What would be your best advice for getting a strong, solid tone?

Drop your jaw to expand your oral cavity, get the harmonica further into your mouth, and relax (details at

What is your favorite thing about the harmonica?

It's like asking "what's your favorite thing about sleeping?" The harmonica is so much a part of who I am, I don't really know how to answer that. I'm a harmonica player, I make my living from it, and harmonica is what I do. I suppose I could say, "it's easy to carry in your pocket", but somehow that doesn't seem to cut it. Bending is cool.

Do you do anything differently when playing a sad, somber song than when you're playing a bright, happy one?

Thinking is what you do when practicing and doing is what happens when you're playing. My technique and musical sense is so second nature, that when I play, playing just happens—I adapt to whatever I'm playing to. So yes, I do different stuff depending upon the song and feel, but I couldn't tell you what it is until I hear the song and start playing. I know that's not a very specific answer, but it's what comes to mind with your question. I can tell you that I'm a big fan of long-held notes regardless of tempo, chord changes, or feel. Dynamics are always good, but especially good on slow stuff. What are you currently practicing, playing, or working on with the harmonica? I got to the point about 10-12 years where I was satisfied with what I was doing on the diatonic harmonica in terms of tongue-switching, speed, tone, note selection, alternate tunings, and so forth. These days I mostly work on the chromatic. I've incorporated the tongue-switching on the chromatic as well as other techniques that I regularly do on a diatonic. I think I'm doing some very interesting things harmonically on the chromatic with the "Major Double 7th" scale (which is essentially a complete major scale with a flatted 7th thrown in—thus, the double sevenths). I use that scale modally and mix it in with blues scales so it doesn't get too outside (weird). For instance, for a song in the key of "C", depending upon the sound or "flavor" I want, I might use a Major Double 7th scale in "C", "F", "G", "Bb" or "Db". The cool thing about this scale is that you learn 12 different keys of it and then you can apply them in different ways over any key to create different harmonic feels. You'd probably have to hear it though for any of this to make sense.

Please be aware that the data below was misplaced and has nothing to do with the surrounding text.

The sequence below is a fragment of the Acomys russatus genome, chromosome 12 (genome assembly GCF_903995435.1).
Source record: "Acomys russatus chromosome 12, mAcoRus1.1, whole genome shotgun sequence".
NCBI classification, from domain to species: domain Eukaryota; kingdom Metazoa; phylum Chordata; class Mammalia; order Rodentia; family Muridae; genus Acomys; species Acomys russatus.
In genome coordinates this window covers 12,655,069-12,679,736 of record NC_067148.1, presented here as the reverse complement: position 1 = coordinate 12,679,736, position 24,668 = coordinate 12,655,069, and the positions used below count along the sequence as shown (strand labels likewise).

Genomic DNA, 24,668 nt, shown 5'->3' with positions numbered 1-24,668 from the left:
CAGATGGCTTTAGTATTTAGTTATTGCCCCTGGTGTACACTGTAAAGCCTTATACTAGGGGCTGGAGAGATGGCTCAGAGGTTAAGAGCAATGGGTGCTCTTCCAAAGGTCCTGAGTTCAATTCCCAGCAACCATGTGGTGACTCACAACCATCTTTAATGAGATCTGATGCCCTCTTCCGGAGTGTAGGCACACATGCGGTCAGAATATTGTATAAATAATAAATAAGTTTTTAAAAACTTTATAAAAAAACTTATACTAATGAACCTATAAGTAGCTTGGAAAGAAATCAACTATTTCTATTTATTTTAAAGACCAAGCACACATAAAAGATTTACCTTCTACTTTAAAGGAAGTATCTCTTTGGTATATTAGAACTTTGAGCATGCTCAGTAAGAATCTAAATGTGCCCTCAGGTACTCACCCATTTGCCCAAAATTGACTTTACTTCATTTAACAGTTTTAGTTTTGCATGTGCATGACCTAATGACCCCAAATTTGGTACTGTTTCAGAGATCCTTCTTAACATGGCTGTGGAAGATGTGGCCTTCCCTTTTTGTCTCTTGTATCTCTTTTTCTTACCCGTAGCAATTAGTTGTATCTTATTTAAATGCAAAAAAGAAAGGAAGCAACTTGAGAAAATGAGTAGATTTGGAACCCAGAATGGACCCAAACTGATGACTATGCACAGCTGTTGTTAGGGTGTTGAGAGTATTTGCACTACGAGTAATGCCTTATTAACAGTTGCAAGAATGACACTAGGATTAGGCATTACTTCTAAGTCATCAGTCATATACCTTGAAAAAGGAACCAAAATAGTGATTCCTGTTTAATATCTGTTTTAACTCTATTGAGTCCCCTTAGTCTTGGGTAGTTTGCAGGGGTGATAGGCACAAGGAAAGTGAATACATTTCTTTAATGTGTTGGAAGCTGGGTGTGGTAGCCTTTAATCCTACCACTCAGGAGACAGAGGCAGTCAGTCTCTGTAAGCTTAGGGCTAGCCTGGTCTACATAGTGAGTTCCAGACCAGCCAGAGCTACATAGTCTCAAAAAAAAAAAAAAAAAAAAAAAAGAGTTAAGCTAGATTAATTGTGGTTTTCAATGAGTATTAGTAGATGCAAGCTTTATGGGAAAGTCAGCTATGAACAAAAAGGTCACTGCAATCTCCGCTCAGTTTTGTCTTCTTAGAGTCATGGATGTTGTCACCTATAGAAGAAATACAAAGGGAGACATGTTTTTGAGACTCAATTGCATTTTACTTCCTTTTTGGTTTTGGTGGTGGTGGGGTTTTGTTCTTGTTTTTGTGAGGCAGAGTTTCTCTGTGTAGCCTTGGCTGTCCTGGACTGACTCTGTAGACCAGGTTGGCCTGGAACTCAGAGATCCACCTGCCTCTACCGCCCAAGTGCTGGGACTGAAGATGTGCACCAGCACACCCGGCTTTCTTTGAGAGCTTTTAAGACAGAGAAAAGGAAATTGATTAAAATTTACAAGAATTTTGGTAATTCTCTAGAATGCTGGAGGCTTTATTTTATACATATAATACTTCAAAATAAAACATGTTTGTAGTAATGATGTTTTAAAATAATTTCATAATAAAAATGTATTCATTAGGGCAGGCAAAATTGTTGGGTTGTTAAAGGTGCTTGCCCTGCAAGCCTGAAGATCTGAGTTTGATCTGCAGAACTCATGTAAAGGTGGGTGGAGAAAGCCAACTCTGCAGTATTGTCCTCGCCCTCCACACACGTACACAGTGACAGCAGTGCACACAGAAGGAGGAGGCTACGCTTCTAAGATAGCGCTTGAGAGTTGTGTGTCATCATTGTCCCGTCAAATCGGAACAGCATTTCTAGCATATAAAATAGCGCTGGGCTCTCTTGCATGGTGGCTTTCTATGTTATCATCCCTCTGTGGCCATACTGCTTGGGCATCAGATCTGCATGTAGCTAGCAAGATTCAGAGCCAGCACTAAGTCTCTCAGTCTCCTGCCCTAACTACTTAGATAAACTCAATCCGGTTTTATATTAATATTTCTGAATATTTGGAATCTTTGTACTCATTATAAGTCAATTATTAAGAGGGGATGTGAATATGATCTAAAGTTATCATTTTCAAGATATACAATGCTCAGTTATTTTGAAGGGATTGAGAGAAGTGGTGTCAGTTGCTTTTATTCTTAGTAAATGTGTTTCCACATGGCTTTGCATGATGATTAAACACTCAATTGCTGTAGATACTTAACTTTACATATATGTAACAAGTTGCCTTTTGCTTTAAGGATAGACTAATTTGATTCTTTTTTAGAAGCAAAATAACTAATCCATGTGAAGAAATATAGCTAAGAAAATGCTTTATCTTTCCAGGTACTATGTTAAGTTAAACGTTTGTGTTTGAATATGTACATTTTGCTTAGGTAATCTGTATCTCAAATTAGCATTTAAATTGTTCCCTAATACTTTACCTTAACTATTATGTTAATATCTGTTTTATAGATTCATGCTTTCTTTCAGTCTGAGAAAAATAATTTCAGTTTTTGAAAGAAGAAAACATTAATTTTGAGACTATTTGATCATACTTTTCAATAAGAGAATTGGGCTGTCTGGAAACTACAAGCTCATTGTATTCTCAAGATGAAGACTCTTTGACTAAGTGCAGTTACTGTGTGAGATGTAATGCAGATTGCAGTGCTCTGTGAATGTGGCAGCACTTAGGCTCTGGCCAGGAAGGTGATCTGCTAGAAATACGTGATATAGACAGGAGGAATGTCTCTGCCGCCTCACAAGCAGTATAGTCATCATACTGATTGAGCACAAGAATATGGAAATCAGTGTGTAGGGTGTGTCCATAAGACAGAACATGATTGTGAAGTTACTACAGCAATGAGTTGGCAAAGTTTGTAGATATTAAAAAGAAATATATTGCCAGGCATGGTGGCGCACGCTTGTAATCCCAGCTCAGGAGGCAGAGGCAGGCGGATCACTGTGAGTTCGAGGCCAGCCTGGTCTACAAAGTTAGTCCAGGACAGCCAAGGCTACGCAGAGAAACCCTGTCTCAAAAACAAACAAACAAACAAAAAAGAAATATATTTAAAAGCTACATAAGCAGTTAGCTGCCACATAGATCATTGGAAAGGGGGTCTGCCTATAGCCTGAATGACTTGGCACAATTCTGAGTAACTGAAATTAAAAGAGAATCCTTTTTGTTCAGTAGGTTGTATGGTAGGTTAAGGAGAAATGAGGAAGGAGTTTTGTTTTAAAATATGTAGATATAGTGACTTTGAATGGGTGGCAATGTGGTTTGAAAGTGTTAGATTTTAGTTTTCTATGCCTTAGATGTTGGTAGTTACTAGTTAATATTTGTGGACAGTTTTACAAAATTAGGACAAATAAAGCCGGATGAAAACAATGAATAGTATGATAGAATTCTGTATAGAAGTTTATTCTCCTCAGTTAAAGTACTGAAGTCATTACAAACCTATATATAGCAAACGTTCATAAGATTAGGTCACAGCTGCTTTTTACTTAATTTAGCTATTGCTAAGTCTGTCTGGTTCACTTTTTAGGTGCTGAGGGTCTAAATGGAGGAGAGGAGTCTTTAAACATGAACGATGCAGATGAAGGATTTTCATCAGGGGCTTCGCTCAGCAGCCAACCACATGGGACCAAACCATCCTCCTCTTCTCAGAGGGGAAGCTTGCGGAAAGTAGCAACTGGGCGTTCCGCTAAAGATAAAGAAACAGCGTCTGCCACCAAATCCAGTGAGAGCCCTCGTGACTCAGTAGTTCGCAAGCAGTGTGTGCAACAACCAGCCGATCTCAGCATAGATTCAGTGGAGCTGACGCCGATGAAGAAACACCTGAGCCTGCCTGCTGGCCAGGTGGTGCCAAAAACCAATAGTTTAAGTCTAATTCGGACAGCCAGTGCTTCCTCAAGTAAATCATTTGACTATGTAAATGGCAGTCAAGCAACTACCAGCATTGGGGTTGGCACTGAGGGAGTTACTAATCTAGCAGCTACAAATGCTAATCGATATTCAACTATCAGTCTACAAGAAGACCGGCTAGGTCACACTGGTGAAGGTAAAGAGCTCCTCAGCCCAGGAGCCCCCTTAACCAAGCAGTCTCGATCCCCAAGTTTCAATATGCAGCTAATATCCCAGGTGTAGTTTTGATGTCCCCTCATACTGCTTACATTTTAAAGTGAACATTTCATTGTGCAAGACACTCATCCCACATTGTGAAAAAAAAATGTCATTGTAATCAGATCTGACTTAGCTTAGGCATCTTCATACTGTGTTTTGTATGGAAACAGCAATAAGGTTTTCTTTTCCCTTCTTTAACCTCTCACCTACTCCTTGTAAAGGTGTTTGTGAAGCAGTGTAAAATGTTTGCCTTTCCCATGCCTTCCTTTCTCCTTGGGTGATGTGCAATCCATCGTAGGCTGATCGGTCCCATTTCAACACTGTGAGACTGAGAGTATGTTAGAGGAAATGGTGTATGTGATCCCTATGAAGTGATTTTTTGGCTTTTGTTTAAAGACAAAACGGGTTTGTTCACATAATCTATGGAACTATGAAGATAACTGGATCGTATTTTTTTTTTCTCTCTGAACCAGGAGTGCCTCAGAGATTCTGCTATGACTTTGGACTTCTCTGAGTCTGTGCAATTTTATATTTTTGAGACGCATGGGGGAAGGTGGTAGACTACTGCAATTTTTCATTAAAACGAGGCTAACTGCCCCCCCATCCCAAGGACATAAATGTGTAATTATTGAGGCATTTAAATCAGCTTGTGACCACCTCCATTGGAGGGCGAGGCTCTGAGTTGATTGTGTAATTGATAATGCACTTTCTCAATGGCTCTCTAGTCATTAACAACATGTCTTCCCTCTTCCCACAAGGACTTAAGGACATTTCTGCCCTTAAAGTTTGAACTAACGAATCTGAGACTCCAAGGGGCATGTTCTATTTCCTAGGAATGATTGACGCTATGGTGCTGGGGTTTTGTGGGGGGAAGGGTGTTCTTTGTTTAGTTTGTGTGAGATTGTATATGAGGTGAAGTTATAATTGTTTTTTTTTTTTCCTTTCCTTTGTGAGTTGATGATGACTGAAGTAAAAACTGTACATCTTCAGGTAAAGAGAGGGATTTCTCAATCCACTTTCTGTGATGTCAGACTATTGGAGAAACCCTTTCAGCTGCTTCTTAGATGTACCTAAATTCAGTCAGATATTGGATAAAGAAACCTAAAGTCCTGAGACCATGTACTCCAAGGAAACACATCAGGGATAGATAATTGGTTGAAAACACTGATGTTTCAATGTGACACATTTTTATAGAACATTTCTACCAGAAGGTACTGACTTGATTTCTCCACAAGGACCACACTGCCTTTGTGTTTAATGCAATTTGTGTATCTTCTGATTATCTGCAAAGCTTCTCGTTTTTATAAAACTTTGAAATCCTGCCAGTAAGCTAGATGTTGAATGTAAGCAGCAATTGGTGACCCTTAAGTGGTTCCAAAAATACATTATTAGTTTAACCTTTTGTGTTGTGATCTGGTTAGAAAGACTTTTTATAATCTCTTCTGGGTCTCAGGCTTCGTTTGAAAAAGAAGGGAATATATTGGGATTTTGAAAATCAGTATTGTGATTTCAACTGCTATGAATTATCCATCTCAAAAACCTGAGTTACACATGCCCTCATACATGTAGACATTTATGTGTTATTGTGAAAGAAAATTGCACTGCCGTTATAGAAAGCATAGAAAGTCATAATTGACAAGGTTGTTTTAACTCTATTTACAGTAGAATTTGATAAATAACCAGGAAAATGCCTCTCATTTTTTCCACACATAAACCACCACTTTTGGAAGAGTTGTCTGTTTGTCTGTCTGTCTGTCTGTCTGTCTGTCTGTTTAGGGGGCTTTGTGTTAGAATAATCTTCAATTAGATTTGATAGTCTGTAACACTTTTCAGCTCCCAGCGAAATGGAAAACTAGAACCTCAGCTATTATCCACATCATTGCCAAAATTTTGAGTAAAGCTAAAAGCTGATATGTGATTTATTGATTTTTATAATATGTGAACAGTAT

Last words to the members of HOOT?

The secret to getting good at anything is just doing it a lot (quality instruction may save you some time, but it won't make you good). If you play a lot, you will get good. Wanting to get good won't help, you have to play. Most people find that the better they get at something the more enjoyable it is. There is some truth to that, but if you enjoy what you do while you're doing it, you will keep doing it, improve, and possibly enjoy it even more (it's a vicious circle that works to your benefit). So basically, keep playing and have fun with it.   Hear and see Dave play: Video at bottom of homepage- ===============================================================  Thanks again, Dave!